As Ben and Claire fall in love, specters from her past begin to resurface, with serious and life-threatening consequences not only for them both, but for others who have made this desert their sanctuary. Dangerous men come looking for her, and as they turn Route 117 upside down in their search, the long-buried secrets of those who’ve laid claim to this desert come to light, bringing Ben and the other locals into deadly conflict with Claire’s pursuers. Ultimately, the answers they all seek are connected to the desert’s greatest mystery — what really happened all those years ago at the never-open desert diner?

In this unforgettable story of love and loss, Ben learns the enduring truth that some violent crimes renew themselves across generations. At turns funny, heartbreaking and thrilling, The Never-Open Desert Diner powerfully evokes an unforgettable setting and introduces readers to a cast of characters who will linger long after the last page.


My Review

4 stars

Ben is 38 years old and although he owns his business he hasn’t made a profit in years. He is looking to lose his truck and everything he has. But instead of dwelling on that, he continues his deliveries on route 117. This is a highway in the Utah desert full of odd ball people that don’t get regular mail or deliveries. They rely on Ben. Each character has a story and some odd actions but you can tell they all have a place in Ben’s heart.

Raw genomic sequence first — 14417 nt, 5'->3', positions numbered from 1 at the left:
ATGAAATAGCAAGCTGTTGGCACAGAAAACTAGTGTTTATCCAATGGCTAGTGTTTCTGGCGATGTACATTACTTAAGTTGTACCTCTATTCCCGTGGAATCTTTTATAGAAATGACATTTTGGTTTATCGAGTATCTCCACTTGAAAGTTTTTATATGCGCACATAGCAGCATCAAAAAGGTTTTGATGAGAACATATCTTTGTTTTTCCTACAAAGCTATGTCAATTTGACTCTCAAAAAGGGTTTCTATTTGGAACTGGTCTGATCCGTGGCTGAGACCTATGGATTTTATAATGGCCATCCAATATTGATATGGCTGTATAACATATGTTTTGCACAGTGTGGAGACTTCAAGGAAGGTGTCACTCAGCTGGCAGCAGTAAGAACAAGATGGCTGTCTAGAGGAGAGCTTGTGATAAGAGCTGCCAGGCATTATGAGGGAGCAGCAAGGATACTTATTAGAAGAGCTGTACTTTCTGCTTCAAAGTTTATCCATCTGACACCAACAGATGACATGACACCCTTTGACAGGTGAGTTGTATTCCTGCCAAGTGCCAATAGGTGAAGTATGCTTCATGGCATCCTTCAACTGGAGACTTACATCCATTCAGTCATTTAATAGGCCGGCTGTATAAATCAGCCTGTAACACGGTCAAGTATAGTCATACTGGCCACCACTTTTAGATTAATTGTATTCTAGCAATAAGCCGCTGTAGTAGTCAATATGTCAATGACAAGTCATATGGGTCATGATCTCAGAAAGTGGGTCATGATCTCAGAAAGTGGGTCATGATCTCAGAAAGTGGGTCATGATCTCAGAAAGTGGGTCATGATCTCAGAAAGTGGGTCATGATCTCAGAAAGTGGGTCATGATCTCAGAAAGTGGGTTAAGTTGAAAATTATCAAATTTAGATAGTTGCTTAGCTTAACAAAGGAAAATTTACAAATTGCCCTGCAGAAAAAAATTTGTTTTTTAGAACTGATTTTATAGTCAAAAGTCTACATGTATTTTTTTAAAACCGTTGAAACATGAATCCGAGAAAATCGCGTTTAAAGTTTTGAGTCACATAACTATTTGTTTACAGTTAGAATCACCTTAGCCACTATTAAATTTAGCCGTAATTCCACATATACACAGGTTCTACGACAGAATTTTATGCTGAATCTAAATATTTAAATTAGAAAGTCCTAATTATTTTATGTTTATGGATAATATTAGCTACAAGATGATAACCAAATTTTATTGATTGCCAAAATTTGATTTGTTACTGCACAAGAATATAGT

One of the main ones is Walt. He owns the Well-Known Desert Diner that is never open. One day Ben stumbles upon a beautiful woman, Claire in an abandoned house playing a cello. He can tell she has some trouble in her past but Ben pursues her and they both fall in love with each other. But her past and others is about to catch up with them. Strangers are around and taking an interest in Ben. Claire’s husband shows up looking for her and trouble and bodies start piling up.

I felt for Ben, here he is about to lose his livelihood. He has a mixed background and is a loner. He is almost perfect to deliver on Route 117. And he does not plan on stopping until he has no other choice. I loved all the different characters. The brothers that live in two boxcars, the young pregnant girl that was kicked out of her home, and Walt. Something happened with his wife and it has destroyed him. But there is something to the event and his past is not going to stay hidden for long.

This is a good story that has all kinds of emotions attached. Love, heartache, loss, and the mystery of what happened. This book does take a little to get going but while you learn of the different people and locations you won’t really notice. When things start to happen they are fast and furious.

To purchase The Never Open Desert Diner make sure to visit Amazon, Barnes and Noble, Goodreads, and James Anderson’s website.

I received The Never-Open Desert Diner from the publisher in exchange for an honest review.